When we encounter stress we automatically hold our breath. As that stress becomes chronic, our breath becomes fast and shallow, filling only the top of our lungs.
Sometimes we even begin to breathe through our mouth. Unfortunately, this natural response can create a vicious cycle. Our irregular breathing triggers a stress response, which leads to more irregular breathing, and so on.
Fortunately, we can work with our breath to break the cycle. But it takes some time and attention.
According to yoga teachings, pranayama is the practice of regulating the breath to influence the mind and body. Over thousands of years, yogis have created and refined numerous methods for lengthening, directing, retaining, and regulating the movement of the breath to bring about transformation. One technique, called belly or abdominal breathing, offers a good starting point for reducing stress and making room for difficult emotions. While the practice can benefit anyone, I’ve found it to be especially helpful for women experiencing infertility.
Belly Breathing (preparation for three-part breath)
1. Lie on your back with your knees bent and your feet flat on the floor. Make sure you are comfortable and your belly is relaxed.
2. Place your right hand on your abdomen and your left hand on your heart.
3. Bring your awareness to your breath. Observe it flowing in and out as you gently and steadily inhale and exhale through your nose.
4. Exhale completely through your nose, pulling your abdomen gently back toward your spine.
5. Relax the belly and inhale through your nose, feeling the abdomen expand into your right hand and allowing your lower lungs to fill. Try to keep the left hand on the heart from moving.
After a few minutes you may notice that you feel calmer and more clearheaded and your muscles feel more relaxed. These sensations increase with time. With regular practice, your thoughts may become slower and more spacious, your heartbeat may slow, and your blood pressure may become lower. You will probably sleep and digest food better.
If challenging feelings arise, be patient with yourself. It is just part of the process. Take it slow; a little breathing may go a long way.
How does it work?
When you inhale deeply, the diaphragm, a large dome-shaped sheet of muscle that separates the chest and abdomen, descends further into the abdominal cavity than with normal breathing. This allows more air to flow in. The increased flow of breath brings more oxygen to the brain and body helping to break the stress-response cycle. When the diaphragm returns to its relaxed position on exhale it gently allows the air to flow out of the lungs.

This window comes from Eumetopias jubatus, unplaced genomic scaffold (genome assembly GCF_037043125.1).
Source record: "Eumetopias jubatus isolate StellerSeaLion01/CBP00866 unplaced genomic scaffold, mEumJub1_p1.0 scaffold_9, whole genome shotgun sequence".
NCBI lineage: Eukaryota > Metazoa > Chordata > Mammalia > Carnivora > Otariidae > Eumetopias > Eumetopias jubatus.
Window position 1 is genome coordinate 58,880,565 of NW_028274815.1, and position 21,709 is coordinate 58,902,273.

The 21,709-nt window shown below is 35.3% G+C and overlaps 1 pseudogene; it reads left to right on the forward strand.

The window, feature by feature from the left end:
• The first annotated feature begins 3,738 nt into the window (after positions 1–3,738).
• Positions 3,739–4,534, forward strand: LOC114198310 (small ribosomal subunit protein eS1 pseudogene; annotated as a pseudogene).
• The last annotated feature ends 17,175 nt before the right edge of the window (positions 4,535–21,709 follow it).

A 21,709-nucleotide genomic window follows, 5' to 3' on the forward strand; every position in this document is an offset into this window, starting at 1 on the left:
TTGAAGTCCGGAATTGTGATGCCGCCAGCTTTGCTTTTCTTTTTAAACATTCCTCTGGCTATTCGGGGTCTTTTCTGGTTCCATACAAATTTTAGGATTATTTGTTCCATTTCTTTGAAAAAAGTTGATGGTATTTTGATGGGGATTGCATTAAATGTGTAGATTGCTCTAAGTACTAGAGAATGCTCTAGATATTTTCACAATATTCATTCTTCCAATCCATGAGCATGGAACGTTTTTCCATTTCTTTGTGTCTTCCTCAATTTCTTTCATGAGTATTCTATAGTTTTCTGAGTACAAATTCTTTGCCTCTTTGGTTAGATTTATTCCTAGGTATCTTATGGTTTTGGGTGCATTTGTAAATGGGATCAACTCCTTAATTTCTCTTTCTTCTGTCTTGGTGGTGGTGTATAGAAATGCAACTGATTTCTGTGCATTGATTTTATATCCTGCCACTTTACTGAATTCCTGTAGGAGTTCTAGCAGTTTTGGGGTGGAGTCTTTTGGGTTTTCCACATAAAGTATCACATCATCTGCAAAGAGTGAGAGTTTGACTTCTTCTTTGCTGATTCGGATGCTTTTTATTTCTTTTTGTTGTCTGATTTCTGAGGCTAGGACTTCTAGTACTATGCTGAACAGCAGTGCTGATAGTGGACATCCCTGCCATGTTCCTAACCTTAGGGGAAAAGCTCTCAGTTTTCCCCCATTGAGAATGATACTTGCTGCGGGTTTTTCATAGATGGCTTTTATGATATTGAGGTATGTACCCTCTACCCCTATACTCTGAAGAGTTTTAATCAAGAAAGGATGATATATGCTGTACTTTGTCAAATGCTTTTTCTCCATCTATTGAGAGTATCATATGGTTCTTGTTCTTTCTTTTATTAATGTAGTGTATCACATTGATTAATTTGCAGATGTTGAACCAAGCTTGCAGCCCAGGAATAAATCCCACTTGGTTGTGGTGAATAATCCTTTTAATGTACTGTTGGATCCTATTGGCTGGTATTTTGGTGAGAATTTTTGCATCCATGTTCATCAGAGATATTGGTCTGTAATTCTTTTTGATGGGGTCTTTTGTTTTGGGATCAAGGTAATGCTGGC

Breathing through the nostrils moistens and filters the breath, warming or cooling it as needed. Breathing through the nose also naturally slows the exhalation, giving the lungs more time to extract the maximum amount of oxygen and energy from each breath. Last, slow, steady abdominal breathing for an extended period can activate the parasympathetic nervous system, producing the relaxation response.
According to a recent study published in the journal Fertility and Sterility and reported in the New York Times, relaxation training may aid conception. Scientists reported that women who stopped using contraception took more time to become pregnant if they had high levels of a biomarker for stress.
Learning pranayama along with asana (yoga poses) and meditation through Restorative Yoga at the Domar Center can help to rebalance the mind, body, and spirit. And while these practices can’t guarantee pregnancy, there’s a good chance they will help you lower your stress levels and feel better during a difficult time.
ABOUT NATALIE ENGLER, RYT
Natalie Engler, RYT is a National Yoga Alliance Registered Yoga Teacher who offers private yoga and small group classes to women at all stages of the fertility process. Her approach synthesizes ongoing studies in Iyengar-influenced and Vinyasa yoga with immersion in Restorative Yoga, which she learned as part of her 200-hour yoga teacher certification with Bo Forbes, PsyD, creator of Integrative Yoga Therapeutics.
Natalie has been an avid yoga practitioner for 20 years and a yoga teacher for six years. Through a dedicated personal practice and experience teaching individuals and groups, Natalie has witnessed the potent effects of Restorative Yoga on a wide range of issues. She is honored to be able to share this practice with women at the Domar Center.
In addition teaching yoga, Natalie is a wellness coach and health writer who has written for Harvard Medical International, Reuters Health, the Massachusetts Medical Society and Harvard Health Publications. She has been quoted in the Boston Globe, Yoga Journal, Parents Magazine, and Conceive Magazine.